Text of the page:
The portrayal of the Welsh detective at the heart of ITV's dramatisation of the murders at White House Farm has been controversial since the drama first aired last month.
Detective Chief Inspector Thomas 'Taff' Jones was the man leading the investigation into the horrific events that took place in August, 1985.
But, he has also been blamed for making errors in the probe into the deaths of Nevill Bamber, his wife, June, daughter, Sheila, and her two children, Daniel and Nicholas.
As the drama shows, the detective accepted without question that Sheila Bamber had opened fire on her own family before turning the gun on herself in a gruesome murder/suicide - despite fellow officers offering suggestions to the contrary.
The Mirror reports that his actions meant the home was no longer deemed a crime scene just hours after the deaths, and vital evidence was possibly missed.
It soon became apparent that Jeremy Bamber had murdered his entire family and then tried to pin the blame on his mentally ill sister Sheila.
After shooting his father dead in the kitchen, he killed his mother in his parents' bedroom before shooting his two young nephews as they slept in bed.
He then shot his sister dead and placed the gun next to her body to make it look as though she was the one responsible.
He then returned home and called police himself to tell them his father had phoned and told his Sheila was "going beserk" with a gun.
Within hours of the killings, Detective Taff Jones was convinced Sheila was the one responsible - backed up by the police surgeon who examined the bodies before the senior officer arrived at the crime scene.
In the weeks following the deaths of his entire family, it appeared that Jeremy Bamber was a grieving son - but to those close to him, not everybody was convinced.
Several of the other officers investigating what had happened at White House Farm felt something was amiss with the then 24-year-old.
Detective Sergeant Stan Jones was one of the first to suspect Bamber's story may not be the truth and voiced his concerns to his superior officers.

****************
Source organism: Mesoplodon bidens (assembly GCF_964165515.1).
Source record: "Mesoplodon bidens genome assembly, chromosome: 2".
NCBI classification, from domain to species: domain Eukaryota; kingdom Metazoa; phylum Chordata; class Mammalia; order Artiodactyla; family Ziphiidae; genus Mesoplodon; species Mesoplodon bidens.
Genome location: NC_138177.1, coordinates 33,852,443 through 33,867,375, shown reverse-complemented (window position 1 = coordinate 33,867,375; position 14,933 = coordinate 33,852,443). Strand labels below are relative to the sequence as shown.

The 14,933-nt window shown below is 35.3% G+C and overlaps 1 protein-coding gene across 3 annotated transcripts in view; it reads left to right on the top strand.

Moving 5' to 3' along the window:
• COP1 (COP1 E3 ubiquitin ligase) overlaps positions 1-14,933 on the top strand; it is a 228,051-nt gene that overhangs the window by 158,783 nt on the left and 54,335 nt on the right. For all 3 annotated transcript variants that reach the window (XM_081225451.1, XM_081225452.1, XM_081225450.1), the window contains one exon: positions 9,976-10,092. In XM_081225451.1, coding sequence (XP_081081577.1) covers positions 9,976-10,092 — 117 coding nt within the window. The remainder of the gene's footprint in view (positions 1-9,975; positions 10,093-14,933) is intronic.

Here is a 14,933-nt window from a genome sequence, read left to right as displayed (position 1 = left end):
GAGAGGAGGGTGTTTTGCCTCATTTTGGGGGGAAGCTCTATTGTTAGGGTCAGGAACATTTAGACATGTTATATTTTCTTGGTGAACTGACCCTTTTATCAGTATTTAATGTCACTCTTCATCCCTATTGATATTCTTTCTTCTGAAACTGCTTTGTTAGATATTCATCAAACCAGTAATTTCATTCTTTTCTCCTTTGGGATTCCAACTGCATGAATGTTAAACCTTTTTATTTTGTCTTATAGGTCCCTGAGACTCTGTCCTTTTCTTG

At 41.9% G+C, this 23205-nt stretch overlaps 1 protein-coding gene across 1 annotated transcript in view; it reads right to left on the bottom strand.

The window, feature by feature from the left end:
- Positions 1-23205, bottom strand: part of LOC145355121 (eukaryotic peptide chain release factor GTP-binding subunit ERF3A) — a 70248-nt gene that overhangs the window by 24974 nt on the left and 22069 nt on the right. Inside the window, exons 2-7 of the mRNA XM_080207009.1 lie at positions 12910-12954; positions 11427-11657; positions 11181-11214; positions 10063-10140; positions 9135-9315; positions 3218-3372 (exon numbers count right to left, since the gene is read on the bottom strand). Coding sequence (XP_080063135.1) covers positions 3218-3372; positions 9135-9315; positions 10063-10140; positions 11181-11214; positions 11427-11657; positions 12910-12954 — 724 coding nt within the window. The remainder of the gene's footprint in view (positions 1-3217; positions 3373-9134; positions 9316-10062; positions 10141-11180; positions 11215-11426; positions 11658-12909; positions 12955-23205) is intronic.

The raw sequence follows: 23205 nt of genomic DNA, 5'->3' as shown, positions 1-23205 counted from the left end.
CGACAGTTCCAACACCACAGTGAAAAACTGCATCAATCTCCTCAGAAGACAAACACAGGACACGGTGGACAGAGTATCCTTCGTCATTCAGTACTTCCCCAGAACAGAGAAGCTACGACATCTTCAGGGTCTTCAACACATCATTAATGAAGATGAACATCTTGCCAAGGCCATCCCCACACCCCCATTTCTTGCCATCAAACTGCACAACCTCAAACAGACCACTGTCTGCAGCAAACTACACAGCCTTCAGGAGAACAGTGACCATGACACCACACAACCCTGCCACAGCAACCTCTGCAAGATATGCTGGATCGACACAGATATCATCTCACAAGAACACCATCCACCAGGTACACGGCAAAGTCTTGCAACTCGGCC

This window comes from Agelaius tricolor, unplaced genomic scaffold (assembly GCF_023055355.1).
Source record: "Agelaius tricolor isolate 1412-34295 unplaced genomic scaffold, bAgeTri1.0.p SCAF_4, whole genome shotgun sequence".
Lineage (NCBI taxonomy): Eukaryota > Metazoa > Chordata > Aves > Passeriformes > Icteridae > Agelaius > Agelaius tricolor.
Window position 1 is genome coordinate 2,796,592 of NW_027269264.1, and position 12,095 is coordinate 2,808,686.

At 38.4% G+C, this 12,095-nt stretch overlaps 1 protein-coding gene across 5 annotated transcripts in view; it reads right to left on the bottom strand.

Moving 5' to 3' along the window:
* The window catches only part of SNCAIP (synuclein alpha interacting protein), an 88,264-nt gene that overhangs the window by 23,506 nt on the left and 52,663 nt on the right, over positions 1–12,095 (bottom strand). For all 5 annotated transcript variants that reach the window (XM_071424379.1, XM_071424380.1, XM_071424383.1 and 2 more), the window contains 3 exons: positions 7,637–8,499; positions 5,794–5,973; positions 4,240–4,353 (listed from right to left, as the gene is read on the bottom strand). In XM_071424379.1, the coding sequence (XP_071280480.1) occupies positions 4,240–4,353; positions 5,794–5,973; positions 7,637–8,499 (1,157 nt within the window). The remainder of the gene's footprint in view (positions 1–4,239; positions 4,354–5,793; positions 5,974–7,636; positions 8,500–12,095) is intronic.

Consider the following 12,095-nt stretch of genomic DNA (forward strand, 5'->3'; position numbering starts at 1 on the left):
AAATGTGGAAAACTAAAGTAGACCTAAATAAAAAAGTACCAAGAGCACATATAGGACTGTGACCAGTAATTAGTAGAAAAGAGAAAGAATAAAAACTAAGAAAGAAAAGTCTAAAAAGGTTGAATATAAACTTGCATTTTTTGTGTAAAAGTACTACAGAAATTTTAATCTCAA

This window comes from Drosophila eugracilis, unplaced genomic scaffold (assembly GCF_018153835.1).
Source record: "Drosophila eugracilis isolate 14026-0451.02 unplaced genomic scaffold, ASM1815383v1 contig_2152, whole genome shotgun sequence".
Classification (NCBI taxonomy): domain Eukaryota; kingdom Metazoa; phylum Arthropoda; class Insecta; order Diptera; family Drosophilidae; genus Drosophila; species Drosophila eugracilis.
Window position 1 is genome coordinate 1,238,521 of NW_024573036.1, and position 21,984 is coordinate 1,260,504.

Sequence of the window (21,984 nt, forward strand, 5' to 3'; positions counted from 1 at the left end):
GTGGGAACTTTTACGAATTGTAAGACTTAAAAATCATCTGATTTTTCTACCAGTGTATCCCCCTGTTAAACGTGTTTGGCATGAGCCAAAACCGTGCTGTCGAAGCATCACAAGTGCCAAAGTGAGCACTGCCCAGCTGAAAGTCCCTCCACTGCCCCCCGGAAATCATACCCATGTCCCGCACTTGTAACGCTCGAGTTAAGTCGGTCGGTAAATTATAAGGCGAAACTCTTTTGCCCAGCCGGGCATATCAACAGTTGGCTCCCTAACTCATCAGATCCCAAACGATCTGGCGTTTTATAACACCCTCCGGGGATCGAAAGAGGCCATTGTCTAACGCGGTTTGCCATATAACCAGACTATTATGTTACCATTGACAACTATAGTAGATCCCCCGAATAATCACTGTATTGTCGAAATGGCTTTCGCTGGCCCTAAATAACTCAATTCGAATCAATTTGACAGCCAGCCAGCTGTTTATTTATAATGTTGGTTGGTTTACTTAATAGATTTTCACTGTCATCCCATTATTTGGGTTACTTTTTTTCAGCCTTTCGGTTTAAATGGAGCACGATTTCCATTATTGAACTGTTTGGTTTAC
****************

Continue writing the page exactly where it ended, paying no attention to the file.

He said: "We're not happy with this bloke, his demeanour, his answers to out questions, this ain't a bloke grieving.
"This is an oddball, a guy who is not all he seems."
Nevertheless, his concerns were not taken seriously by Essex police.
It was only a month after the murders when Bamber's girlfriend Julie Mugford came forward was Jeremy implicate in the murders.
He was arrested, charged and the following year tried of convicted of all five murders.
Jeremy Bamber will spend the rest of his life behind bars, but in a tragic twist of fate Taff Jones was never able to see him convicted.
Just before the trail began, the man who originally lead the investigation died in a freak accident at his home.
While little is known about the exact circumstances of the death, it has been reported that he fell off a ladder.
Since the drama aired, several officers from Essex Police have criticised the portrayal of Jones in White House Farm.
Det Cons Michael Clarke told The Sun: "They are making him a scapegoat.
"It wasn't until we started pulling in the evidence provided by Bamber's girlfriend and finding things wrong with Jeremy's story that things started to change.
"And Taff's mind was definitely changed."
What happened to Jeremy Bamber?
After a statement about Bamber's hatred of his family by girlfriend Julie Mugford and his alleged plans to kill his family to inherit their fortune, he was arrested a month after the murders, on September 8, 1985.
His trial in October 1986 saw him found guilty by a majority of 10 to two. He was sentenced to five life terms and the was told by the home Secretary in 1994, Michael Howard, that he would remain in prison for the rest of his life.
Bamber has lodged appeals several times, against his conviction and against his whole-life tariff . He still maintains his innocence.